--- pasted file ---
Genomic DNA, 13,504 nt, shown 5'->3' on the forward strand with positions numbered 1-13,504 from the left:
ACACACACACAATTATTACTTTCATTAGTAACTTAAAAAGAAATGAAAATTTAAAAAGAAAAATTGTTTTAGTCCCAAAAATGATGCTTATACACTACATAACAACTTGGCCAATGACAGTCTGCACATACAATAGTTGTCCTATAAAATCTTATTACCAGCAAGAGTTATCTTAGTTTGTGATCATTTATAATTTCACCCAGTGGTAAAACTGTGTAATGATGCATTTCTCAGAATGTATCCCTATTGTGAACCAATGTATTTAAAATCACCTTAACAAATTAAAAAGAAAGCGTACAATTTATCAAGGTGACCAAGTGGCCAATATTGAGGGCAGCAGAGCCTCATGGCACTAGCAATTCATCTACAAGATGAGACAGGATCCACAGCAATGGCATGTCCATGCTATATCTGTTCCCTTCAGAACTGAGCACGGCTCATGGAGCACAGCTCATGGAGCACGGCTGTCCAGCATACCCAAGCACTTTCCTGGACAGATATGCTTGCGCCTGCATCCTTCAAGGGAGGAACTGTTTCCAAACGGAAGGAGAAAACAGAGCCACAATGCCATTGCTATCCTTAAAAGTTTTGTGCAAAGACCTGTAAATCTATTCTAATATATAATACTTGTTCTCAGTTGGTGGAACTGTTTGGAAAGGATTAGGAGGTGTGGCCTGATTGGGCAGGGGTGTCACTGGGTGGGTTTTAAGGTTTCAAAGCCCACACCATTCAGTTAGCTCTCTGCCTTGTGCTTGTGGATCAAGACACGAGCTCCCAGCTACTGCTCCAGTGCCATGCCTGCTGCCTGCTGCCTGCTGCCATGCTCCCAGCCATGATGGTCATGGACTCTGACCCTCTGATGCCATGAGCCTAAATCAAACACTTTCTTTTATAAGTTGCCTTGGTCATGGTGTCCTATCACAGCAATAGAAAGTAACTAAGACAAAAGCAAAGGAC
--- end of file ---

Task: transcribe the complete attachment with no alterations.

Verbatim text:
Genomic DNA, 13,504 nt, shown 5'->3' on the forward strand with positions numbered 1-13,504 from the left:
ACACACACACAATTATTACTTTCATTAGTAACTTAAAAAGAAATGAAAATTTAAAAAGAAAAATTGTTTTAGTCCCAAAAATGATGCTTATACACTACATAACAACTTGGCCAATGACAGTCTGCACATACAATAGTTGTCCTATAAAATCTTATTACCAGCAAGAGTTATCTTAGTTTGTGATCATTTATAATTTCACCCAGTGGTAAAACTGTGTAATGATGCATTTCTCAGAATGTATCCCTATTGTGAACCAATGTATTTAAAATCACCTTAACAAATTAAAAAGAAAGCGTACAATTTATCAAGGTGACCAAGTGGCCAATATTGAGGGCAGCAGAGCCTCATGGCACTAGCAATTCATCTACAAGATGAGACAGGATCCACAGCAATGGCATGTCCATGCTATATCTGTTCCCTTCAGAACTGAGCACGGCTCATGGAGCACAGCTCATGGAGCACGGCTGTCCAGCATACCCAAGCACTTTCCTGGACAGATATGCTTGCGCCTGCATCCTTCAAGGGAGGAACTGTTTCCAAACGGAAGGAGAAAACAGAGCCACAATGCCATTGCTATCCTTAAAAGTTTTGTGCAAAGACCTGTAAATCTATTCTAATATATAATACTTGTTCTCAGTTGGTGGAACTGTTTGGAAAGGATTAGGAGGTGTGGCCTGATTGGGCAGGGGTGTCACTGGGTGGGTTTTAAGGTTTCAAAGCCCACACCATTCAGTTAGCTCTCTGCCTTGTGCTTGTGGATCAAGACACGAGCTCCCAGCTACTGCTCCAGTGCCATGCCTGCTGCCTGCTGCCTGCTGCCATGCTCCCAGCCATGATGGTCATGGACTCTGACCCTCTGATGCCATGAGCCTAAATCAAACACTTTCTTTTATAAGTTGCCTTGGTCATGGTGTCCTATCACAGCAATAGAAAGTAACTAAGACAAAAGCAAAGGAC